1. Other readers may argue that the aforementioned use of punctuation can be seen to do what?
- To dramatise the poem.
- To echo the form of the poem as being a dramatic monologue and the idea that Lyrical Ballads are supposed to be spoken.
- Any of these things... any of the wrong answers from the last question... A03 loves it when you have contrasting opinions on a point which are attributed to, 'other readers'.
- To give instructions to readers when they were speaking the poem aloud.
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Other questions in this quiz
2. 'stagnate', 'corrupt', 'poison', 'friendless solitude', 'groaning', 'tears', 'uncomfortable', 'dismal twilight', 'savage' and, 'dungeon' form a semantic field that is best described as what?
- The effects of an absence of nature.
- All of these.
- Macabre cinematic imagery.
3. 'dance', 'minstrelsy', 'healed', 'harmonised' and, 'wins' are part of a positive semantic field in the second stanza that juxtaposes the negative semantic field of the first stanza.
- True, it juxtaposes the negative semantics of stanza one in order to contrast the effects of the penal system and the effects of nature and god. However, the way in which Coleridge embraces the power of God can be seen as contradictory.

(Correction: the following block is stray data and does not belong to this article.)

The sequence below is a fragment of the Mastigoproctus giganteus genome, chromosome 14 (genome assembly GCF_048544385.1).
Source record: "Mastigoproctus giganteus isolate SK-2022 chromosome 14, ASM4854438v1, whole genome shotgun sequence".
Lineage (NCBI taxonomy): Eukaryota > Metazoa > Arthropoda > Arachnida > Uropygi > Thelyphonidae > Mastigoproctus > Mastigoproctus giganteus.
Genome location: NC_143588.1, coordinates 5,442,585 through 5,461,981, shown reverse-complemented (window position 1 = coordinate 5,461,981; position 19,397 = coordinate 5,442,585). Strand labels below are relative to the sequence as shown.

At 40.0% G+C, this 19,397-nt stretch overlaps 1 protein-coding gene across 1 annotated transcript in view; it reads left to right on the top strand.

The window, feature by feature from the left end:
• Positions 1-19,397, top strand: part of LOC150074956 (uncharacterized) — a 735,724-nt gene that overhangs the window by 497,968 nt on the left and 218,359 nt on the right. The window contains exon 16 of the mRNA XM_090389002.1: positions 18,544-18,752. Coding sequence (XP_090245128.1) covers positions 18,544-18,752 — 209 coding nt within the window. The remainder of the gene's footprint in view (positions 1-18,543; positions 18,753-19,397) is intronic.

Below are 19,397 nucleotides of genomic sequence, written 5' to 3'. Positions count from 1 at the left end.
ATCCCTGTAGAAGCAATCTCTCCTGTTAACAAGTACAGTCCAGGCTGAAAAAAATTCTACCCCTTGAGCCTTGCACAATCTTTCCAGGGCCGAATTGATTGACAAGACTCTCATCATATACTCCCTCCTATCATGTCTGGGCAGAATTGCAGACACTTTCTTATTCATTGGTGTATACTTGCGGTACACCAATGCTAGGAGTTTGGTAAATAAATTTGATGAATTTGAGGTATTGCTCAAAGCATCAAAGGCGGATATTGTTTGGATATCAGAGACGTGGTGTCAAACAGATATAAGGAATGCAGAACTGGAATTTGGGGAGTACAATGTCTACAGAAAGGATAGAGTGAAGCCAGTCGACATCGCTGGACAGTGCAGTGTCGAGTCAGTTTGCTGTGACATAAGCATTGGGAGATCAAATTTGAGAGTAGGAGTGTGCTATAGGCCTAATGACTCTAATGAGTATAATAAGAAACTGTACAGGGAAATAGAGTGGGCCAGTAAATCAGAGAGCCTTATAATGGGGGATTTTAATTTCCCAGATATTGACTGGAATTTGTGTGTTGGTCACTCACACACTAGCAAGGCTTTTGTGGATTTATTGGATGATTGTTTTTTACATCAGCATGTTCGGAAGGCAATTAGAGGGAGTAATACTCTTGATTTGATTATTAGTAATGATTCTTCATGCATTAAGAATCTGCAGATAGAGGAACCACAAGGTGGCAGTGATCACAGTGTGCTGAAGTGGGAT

- False, it juxtaposes the sceptical tone that Coleridge adopts when talking about God and religion in the first stanza.
- False, it doesn't directly juxtapose Coleridge's lexical choices in the first stanza, but it does present god as being omnipotent and benevolent.
4. What aspect of form and/or structure does Coleridge use to make his second stanza - about the positive effects of nature - more appealing to his common readership.
- He uses direct address, whereas he didn't in the first stanza.
- He uses shorter, simpler, words.
- He makes it shorter.
- He introduces a rhyme scheme.
5. 'Merciful God?' can be seen as ironic because...
- Coleridge's use of punctuation questions god's mercy.
- All of these things.
- It ambiguously extends the previous question whilst subtly questioning god's status as omni-benevolent.
- Coleridge's use of lexicon and punctuation reminds a religious audience - at the time - that a system based on the bible is entirely devoid of God and religious teachings.